Book of Romans
Dr Martyn Lloyd-Jones’s sermons on the book of Romans were preached to the congregation at Westminster Chapel in the heart of central London on Friday evenings between October 1955 to March 1968. These sermons were preached from the beginning of October until the end of May each year, with breaks being taken for Christmas and Easter. Dr Lloyd-Jones began his ministry at Westminster Chapel in 1938, and his ministry there lasted for thirty years until his retirement in 1968. As such, his Romans series came at the end of his preaching career. Spanning 366 sermons over twelve years, his series on the book of Romans is the longest expositional series Dr Lloyd-Jones ever did.
Dr Lloyd-Jones regarded the book of Romans as the ‘first in importance’ among the New Testament epistles. Indeed, it is likely that Dr Lloyd-Jones saw his exposition of the book of Romans as his most important work, as evidenced by the fact that he chose his Romans sermons as the first of his many sermons to be published following his retirement. His official biographer Iain Murray writes;
Many hundreds of unrevised manuscript copies of sermons thus existed by 1968, of which, for reasons already noted, comparatively few had appeared in print. He did not hesitate in choosing to put his Romans sermons first for publication in book form, to be followed by those on Ephesians.
Dr Lloyd-Jones’s hope for these sermons on the book of Romans was that they will ‘not only help Christian people to understand more clearly the great doctrines of our Faith, but that they will also fill them with a joy “unspeakable and full of glory” and bring them into a condition in which they will be “Lost in wonder, love, and praise”’.
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Doctrine and practice must not be separated. This seemingly simple truth has great impact on how Christians live and seek to obey Christ. In this sermon on Romans 10:1-21, Dr. Martyn Lloyd-Jones expounds on the apostle Paul’s doctrine of the Christian life in all its glory and weightiness. Out of the great truths of justification by faith, predestination, and perseverance comes a view of the life that is grounded in the person and work of Christ. As Christians, we must seek to trust God and His providence. We must be faithful to the command to evangelize, and we must seek to love our neighbors as ourselves. We must also be aware of the danger to intellectualize Christianity at the expense of practice. Some say things such as, "If God is sovereign, why pray?" Or, "If God elects, why evangelize?" However, Dr. Lloyd-Jones warns us not to try to use our vain logic to understand God, but rather we are to read Scripture faithfully and submit to all of God’s teaching. How then does doctrine relate to practice? The answer is that doctrine informs how God desires us to live as new creatures in Christ Jesus.
Are you zealous for God? If so, is your zeal a true or false sense of zeal? Paul points out that the church does have a zeal for God, but that it is not based on knowledge. Romans 10:1-2 leads Dr. Martyn Lloyd-Jones to outline the differences between true and false zeal in the Christian life. First, he outlines several tests that you can apply to a person’s zeal to determine if it is a false sense of zeal. A few of these arguments include: a zeal that has been imposed rather than genuine, a focus on actions rather than just being yourself, a likeness to frivolity and fleshliness, and a focus on self and using one’s own power rather than the Lords. On the other hand, a few arguments for true zeal include a zeal that is put on by yourself, a result of true knowledge, not showy but consisting of depth, and a result of genuine behavior. At the end, Dr. Lloyd-Jones charges believers to ensure they have true zeal for the sake of those who are lost. If you have heard the Gospel and know the truth, why would you not be zealous and concerned for those who have not heard?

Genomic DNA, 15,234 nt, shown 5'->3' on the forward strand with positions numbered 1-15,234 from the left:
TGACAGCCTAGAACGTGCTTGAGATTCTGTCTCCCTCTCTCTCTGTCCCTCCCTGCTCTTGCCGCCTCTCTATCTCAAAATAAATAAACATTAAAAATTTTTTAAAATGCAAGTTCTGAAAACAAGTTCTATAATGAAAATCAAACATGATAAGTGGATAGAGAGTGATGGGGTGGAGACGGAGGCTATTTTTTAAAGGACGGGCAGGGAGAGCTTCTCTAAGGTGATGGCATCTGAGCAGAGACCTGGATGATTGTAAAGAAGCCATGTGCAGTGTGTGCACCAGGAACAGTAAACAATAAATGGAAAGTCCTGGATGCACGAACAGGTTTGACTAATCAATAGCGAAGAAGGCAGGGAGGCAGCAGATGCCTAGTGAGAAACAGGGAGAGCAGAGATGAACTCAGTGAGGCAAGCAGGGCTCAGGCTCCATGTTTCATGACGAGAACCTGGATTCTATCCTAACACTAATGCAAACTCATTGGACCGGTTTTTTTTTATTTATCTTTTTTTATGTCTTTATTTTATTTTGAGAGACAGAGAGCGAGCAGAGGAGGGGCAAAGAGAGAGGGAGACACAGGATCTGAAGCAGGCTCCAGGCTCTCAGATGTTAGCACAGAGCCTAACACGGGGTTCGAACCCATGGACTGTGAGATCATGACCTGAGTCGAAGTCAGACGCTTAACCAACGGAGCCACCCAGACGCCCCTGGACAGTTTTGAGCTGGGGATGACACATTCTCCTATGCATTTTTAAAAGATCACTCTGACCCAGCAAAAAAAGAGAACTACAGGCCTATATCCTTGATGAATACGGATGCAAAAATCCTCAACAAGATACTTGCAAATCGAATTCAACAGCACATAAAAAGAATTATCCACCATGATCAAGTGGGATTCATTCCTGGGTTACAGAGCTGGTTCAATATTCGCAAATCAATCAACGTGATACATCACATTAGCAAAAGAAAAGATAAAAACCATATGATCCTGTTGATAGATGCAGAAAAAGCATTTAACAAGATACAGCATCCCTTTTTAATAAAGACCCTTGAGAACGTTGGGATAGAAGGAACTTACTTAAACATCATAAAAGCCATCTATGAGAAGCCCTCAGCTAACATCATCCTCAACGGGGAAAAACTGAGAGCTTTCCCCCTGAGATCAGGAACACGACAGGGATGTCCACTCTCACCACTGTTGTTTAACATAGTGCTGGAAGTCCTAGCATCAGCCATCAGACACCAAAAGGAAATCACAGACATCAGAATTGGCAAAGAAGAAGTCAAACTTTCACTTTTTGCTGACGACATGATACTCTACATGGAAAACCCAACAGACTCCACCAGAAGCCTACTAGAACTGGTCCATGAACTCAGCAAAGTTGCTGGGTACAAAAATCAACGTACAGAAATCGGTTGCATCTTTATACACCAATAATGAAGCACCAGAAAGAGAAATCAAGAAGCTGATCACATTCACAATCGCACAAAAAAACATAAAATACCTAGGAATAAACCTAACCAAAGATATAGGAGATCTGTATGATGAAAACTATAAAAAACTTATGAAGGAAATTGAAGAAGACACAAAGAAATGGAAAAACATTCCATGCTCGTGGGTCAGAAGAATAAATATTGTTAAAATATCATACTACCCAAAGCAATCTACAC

What was the main trouble with the Jews that Paul is speaking about in Romans 10:3? It is that they did not have a complete and full knowledge of the truth of God? Dr. Martyn Lloyd-Jones says that a precise knowledge of the truth is essential to salvation and Paul is praying and longing for the Jews’ salvation because they lack this knowledge. The Jews may have been nice people and they have been very zealous, but this cannot be mistaken for true Christian faith. Truth cannot be based in subjective terms, because the Gospel is truly objective. The Pharisees had misinterpreted the Old Testament teaching about the righteousness of God and the righteousness that he demands. This was ignorant on their part. Ignorance means that there is not full knowledge, and the Jews were ignorant of the full knowledge of God! This stood in between them and their salvation. Dr. Lloyd-Jones urges the listener to have a precise knowledge because ignorant knowledge is the enemy. Without true knowledge, you will be lost, damned, and outside the kingdom of God.
Since the inception of the church, Christianity has battled the false belief of justification by works. In its modern Western form, many wrongly understand the Gospel to mean going to church, doing good, or being a “nice” person. In short, as Dr. Martyn Lloyd-Jones proclaims, we live in a Christian culture which continues to preach self-righteousness, self-reliance, and self-dependence. In its primitive form, the Apostle Paul holds up the Pharisees as the prime example of those who are zealous for doing good works, and yet, are ignorant of what God’s righteousness requires in the Gospel. Their lack of knowledge has set them over against the God they claim to serve. They would rather construct their own righteousness than submit to the righteousness of God found in the Gospel of Christ. The Pharisees, and many today, are trapped in believing they can save themselves. The problem, says Dr. Lloyd-Jones in his sermon on Romans 10:1-3, is that the last people to believe the Gospel and be saved are always those who think that they can save themselves. What we need is the Gospel of grace. What we need to know and hear is the truth of what the Scriptures say God’s righteousness requires. Listen as Dr. Lloyd-Jones reminds us of our tendency towards justification by works, and the remedy in submitting to the Gospel of grace.